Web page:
Safe Haven FAQs

What is Safe Haven?

Safe Haven is a child and volunteer protection program.

What are the child protection components?

Child Protection has two key components: A Cycle of Intervention and a Cycle of Prevention.

What are the elements of the cycle of intervention?

There are four elements in the Safe Haven Intervention Cycle. These are intended to stop child abuse, educate or remove its perpetrators and screen out predators before they get into the program.

  • Promote Education and Awareness
  • Create Policies
  • Screen Volunteers
  • Train volunteers

What are the elements of the cycle of prevention?

There are eight elements in the Safe Haven Prevention Cycle. These are proactive steps which provide the medium for positive, healthy child development. These steps preclude the outbreak of child abuse in a weak, unfocused, nonempowering environment.

  • Foster Meaningful Relationships
  • Make Kids Full Participants
  • Promote Ethical Behavior
  • Model and Teach Conflict Resolution
  • Encourage Kids to Speak Out
  • Cultivate Kids' Self-Images
  • Implant Excellence in Individual Achievement
  • Keep Things FUN

What are the volunteer protection components?

Volunteer protection has three key components: accreditation, education and records.

What is accreditation?

Accreditation by an authorizing agency attests to and approves our programs as meeting a prescribed standard. Accreditation applies to our programs, the way that they are delivered, and who delivers them. Through accreditation, an outside, credentialed institution grants recognition that we maintain reputable standards. Currently, we are working with the National Association for Sport and Physical Education (NASPE) and the National Council for Accreditation of Coaching Education (NCACE) to ensure that our programs meet the standards approved by institutions of learning across the nation.

What do you mean by education?

Education applies to people and really comes in three distinct, but related activities. There is training, which is job specific; certification, which is AYSO Safe Haven specific; and continuing education, which is standards specific.

What do you mean training is job specific?

Liken it to learning to be a plumber, a teacher, or an attorney. You first go to school to learn your vocation. When you are finished, you are considered trained in your field. However, you still may not practice in most jurisdictions until you have the proper paperwork, permissions, and proof of competence.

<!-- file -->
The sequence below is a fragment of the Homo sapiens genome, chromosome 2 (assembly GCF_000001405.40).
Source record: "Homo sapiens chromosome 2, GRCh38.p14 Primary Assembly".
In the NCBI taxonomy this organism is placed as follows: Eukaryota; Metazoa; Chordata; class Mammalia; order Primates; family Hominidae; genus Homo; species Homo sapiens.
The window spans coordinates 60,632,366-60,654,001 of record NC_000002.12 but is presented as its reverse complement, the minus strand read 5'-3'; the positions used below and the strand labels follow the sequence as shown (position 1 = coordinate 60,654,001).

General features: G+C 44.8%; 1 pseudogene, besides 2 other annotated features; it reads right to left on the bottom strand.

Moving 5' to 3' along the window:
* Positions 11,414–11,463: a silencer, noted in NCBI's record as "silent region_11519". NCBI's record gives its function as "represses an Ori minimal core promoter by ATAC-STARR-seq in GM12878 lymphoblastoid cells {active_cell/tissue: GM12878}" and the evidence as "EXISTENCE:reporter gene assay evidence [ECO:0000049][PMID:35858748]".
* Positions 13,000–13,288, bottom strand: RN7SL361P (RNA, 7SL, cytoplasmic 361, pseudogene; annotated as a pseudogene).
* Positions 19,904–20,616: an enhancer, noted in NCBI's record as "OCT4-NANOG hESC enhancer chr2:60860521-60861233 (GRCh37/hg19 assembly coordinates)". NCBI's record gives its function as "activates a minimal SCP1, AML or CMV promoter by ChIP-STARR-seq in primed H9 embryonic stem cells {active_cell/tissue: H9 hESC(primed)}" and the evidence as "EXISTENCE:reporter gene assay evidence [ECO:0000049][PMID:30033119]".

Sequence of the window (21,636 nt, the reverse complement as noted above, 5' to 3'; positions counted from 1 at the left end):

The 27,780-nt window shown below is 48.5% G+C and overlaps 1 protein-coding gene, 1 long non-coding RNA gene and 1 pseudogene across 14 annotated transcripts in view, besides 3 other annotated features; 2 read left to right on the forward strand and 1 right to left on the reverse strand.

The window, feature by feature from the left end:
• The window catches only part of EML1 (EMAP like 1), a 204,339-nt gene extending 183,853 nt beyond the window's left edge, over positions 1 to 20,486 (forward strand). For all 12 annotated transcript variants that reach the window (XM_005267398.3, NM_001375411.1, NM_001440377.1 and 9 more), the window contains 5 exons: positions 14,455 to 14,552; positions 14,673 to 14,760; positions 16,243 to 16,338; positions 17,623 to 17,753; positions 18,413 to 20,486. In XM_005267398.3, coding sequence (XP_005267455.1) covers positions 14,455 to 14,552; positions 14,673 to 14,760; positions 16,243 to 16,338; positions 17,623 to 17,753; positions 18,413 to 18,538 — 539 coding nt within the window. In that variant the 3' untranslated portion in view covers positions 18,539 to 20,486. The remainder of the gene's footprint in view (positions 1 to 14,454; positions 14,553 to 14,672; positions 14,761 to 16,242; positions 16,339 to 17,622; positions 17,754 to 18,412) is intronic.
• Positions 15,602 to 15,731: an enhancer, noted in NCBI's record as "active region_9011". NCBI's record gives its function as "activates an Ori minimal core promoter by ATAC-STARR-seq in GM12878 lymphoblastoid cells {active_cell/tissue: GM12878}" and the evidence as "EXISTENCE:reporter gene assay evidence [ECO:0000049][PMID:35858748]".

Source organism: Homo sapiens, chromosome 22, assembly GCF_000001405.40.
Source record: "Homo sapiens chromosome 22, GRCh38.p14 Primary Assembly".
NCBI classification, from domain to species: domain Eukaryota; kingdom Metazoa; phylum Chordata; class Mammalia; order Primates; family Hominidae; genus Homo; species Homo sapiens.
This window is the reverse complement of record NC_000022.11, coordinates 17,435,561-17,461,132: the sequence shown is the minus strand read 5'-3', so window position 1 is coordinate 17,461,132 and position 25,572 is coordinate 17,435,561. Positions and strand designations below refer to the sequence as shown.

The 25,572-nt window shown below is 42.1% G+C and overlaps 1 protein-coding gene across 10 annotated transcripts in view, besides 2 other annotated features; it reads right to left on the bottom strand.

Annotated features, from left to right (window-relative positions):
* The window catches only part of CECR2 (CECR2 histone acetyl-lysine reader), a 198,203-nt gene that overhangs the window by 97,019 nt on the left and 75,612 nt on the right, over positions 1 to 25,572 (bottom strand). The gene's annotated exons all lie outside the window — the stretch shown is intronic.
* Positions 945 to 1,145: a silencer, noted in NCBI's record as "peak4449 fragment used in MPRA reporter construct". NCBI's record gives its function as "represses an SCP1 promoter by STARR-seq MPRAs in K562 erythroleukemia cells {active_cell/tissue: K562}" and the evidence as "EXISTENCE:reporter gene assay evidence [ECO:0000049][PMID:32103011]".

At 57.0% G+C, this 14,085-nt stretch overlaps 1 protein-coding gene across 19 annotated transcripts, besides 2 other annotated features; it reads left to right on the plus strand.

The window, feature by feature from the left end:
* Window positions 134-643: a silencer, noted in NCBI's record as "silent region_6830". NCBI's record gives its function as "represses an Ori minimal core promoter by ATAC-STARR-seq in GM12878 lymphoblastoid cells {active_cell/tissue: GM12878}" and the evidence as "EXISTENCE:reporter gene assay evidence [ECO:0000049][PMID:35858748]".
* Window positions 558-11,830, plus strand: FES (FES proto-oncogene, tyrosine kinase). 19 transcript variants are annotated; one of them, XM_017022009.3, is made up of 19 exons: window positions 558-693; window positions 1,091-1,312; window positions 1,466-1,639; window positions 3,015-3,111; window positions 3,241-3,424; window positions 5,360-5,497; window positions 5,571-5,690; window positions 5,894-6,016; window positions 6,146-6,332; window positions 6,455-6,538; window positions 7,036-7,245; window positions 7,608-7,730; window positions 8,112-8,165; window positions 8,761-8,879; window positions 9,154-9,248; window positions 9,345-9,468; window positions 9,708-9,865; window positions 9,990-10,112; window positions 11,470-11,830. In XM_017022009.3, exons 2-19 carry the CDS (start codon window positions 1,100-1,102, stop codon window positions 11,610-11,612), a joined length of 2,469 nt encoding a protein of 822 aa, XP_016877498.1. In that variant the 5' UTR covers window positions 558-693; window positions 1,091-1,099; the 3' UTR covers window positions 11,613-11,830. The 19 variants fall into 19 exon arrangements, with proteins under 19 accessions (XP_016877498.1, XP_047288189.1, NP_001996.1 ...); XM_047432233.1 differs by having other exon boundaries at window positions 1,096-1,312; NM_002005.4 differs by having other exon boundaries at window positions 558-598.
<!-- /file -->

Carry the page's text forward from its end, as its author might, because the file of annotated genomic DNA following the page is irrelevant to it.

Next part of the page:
What do you mean certification is Safe Haven specific?

As in the above example, the legal or professional group that authorizes you to practice your trade requires you to prove that you know the local codes, restrictions, standards, practices, and policies. This proof is offered through the additional activity of certification. This comes through some specialized, jurisdictional education that is followed by testing or confirmation. This specialized education will vary by vocation; that is, plumbers, teachers, and attorneys are tested and certified by different criteria. In addition, taking the teacher’s certification does not make one qualified to be a plumber or attorney.

What do you mean continuing education is standards specific?

In order to maintain a credential, plumbers, teachers, and attorneys must keep up to date on the standards of their professions. For as codes, restrictions, standards, practices, and policies change, these new criteria will be the performance expectations for which they will be held responsible. As standards change, so must practitioners.

Why do we focus so much on the Volunteer Protection Act?

We don’t. We focus on using both the Volunteer Protection Act and the Child Protection Act to protect both children and volunteers. In tandem, they provide us with the three layers of protection that volunteers need: training, certification and continuing education.

When I read the Volunteer Protection Act, I don't see a lot of the elements put into Safe Haven. Where do you come up with your criteria?

Our goal is to protect both children and volunteers, not volunteers alone. Therefore, we have to look at the requirements of the Child Abuse Prevention and Treatment Act of 1974, the Child Protection Act of 1993, the Volunteer Protection Act of 1997, amendments to all these acts, Good Samaritan Laws, the results of trial law, legal opinion and analysis, requirements of insurers, the core philosophies of the organization, and the input of volunteer task forces that have met on these subjects.

Why isn't there just one risk management class for everyone instead of three or four different certification classes?

In the example of plumbers, teachers, and lawyers above, it's clear that different roles require different types of certification. Additionally, traditional risk management generally focuses on loss prevention, safety, and liability exclusion. Safe Haven certification is a lot more than that, and we don’t want our efforts to be misconstrued by giving them incorrect names. We are in fact certifying a minimum level of competence in the awareness of AYSO job related standards.

Give me the bottom line here. What do we really have to do?

In order to receive full protection under the law and to protect children fully, AYSO volunteers need five things.

  • They must be trained, certified, and current on standards (through continuing education);
  • They must be performing duties as laid out in a job description;
  • They must act within the scope of AYSO's Policies, Procedures, and Guidelines;
  • They must be properly authorized (appointed) to do a job; and
  • They need a good paper trail.

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